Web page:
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Inguinal and Femoral Hernias Results Following 238 Preperitoneal Radical Operations

Åke Lindholm, MD; Olov Nilsson, MD; Björn Tholin, MD
Arch Surg. 1969;98(1):19-23. doi:10.1001/archsurg.1969.01340070037004.
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The fact that so many different types of operation are employed for the repair of inguinal and femoral hernias can possibly be interpreted as an indication that good results are not easily obtained and that there is still a need for important methods.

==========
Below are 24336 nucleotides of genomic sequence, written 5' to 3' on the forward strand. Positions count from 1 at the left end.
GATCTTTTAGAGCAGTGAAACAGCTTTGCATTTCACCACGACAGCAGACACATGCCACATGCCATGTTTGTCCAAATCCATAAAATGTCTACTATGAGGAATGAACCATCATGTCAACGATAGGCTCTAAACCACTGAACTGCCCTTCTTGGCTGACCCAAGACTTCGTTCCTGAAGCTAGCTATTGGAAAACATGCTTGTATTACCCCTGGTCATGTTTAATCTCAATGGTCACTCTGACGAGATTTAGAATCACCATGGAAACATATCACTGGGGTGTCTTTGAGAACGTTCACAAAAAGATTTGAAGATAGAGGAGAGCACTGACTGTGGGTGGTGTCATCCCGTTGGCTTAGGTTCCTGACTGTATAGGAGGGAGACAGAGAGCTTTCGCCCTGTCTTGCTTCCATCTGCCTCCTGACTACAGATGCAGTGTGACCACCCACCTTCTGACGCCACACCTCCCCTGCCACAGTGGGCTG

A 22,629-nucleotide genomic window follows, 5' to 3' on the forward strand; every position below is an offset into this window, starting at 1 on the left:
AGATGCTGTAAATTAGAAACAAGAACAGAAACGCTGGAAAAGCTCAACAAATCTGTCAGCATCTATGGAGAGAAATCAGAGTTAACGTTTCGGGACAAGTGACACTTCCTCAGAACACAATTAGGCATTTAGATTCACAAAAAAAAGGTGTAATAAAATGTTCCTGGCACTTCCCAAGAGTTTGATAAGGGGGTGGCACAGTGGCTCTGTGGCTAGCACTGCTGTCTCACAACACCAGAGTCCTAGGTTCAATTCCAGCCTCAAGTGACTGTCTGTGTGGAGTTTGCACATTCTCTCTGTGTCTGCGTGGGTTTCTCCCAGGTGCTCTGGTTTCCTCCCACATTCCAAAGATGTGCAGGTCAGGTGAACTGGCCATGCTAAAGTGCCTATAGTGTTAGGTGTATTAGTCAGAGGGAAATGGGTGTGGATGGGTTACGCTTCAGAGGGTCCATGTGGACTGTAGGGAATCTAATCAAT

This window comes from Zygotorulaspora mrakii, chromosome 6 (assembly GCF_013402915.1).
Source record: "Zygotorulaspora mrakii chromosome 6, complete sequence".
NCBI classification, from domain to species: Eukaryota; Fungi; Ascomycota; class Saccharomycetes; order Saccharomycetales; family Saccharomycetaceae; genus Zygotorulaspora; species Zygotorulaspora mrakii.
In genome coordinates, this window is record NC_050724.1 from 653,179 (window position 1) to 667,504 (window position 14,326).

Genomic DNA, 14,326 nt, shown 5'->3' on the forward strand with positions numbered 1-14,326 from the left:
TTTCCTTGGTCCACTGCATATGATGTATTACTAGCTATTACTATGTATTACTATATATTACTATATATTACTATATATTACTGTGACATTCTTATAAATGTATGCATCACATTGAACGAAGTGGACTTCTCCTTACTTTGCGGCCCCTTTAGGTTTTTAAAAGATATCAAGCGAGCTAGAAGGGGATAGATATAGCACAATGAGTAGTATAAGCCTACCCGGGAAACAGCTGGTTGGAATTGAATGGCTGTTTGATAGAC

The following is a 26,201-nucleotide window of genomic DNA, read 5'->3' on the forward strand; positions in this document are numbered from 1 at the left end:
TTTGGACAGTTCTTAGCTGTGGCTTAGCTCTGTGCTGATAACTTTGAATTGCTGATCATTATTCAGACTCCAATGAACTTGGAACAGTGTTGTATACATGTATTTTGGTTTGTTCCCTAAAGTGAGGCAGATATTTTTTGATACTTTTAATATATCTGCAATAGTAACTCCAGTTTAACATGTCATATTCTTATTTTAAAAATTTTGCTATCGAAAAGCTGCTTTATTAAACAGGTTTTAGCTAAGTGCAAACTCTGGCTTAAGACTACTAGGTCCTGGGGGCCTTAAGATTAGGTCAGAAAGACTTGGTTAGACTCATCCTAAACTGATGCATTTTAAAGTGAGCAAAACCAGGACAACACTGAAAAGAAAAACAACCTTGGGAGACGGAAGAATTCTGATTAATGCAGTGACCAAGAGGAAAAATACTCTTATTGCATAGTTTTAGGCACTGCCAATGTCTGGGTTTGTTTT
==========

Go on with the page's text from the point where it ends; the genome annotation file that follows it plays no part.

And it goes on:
In contrast to what one tends to assume, such factors as heavy work, obesity, and advanced age do not influence the recurrence rate to any great extent according to Borgström1 and Ryan.2 On the other hand Marsden3 and Jernberger and Liljedahl4 found an increase in the frequency of recurrence with advancing age. Recurrence is uncommon following hernia operations in children, while in adults, direct hernias recur more often than indirect ones. Ryan2 stated in his analysis of 369 recurrent hernias that direct hernias were 2½ times as common as in a large series of primary hernias. Large hernias recur more often than small


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